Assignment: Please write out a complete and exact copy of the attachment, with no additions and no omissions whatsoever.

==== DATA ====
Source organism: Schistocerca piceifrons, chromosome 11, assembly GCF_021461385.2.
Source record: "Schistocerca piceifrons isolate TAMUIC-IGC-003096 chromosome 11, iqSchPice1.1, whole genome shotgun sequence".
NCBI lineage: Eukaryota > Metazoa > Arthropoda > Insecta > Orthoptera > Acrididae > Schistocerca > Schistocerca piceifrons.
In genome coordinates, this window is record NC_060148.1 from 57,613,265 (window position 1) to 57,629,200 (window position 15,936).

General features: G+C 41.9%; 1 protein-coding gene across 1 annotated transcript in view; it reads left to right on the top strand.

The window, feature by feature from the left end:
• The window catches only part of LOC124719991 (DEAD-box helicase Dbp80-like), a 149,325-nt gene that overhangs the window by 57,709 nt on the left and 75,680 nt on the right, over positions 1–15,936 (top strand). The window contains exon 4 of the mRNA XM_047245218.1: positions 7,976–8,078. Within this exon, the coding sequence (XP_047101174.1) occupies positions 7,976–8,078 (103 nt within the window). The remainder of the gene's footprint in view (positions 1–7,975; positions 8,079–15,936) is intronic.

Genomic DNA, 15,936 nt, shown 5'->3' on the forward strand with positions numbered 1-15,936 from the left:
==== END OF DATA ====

Source organism: Schistocerca piceifrons, chromosome 11, assembly GCF_021461385.2.
Source record: "Schistocerca piceifrons isolate TAMUIC-IGC-003096 chromosome 11, iqSchPice1.1, whole genome shotgun sequence".
NCBI lineage: Eukaryota > Metazoa > Arthropoda > Insecta > Orthoptera > Acrididae > Schistocerca > Schistocerca piceifrons.
In genome coordinates, this window is record NC_060148.1 from 57,613,265 (window position 1) to 57,629,200 (window position 15,936).

General features: G+C 41.9%; 1 protein-coding gene across 1 annotated transcript in view; it reads left to right on the top strand.

The window, feature by feature from the left end:
• The window catches only part of LOC124719991 (DEAD-box helicase Dbp80-like), a 149,325-nt gene that overhangs the window by 57,709 nt on the left and 75,680 nt on the right, over positions 1–15,936 (top strand). The window contains exon 4 of the mRNA XM_047245218.1: positions 7,976–8,078. Within this exon, the coding sequence (XP_047101174.1) occupies positions 7,976–8,078 (103 nt within the window). The remainder of the gene's footprint in view (positions 1–7,975; positions 8,079–15,936) is intronic.

Genomic DNA, 15,936 nt, shown 5'->3' on the forward strand with positions numbered 1-15,936 from the left: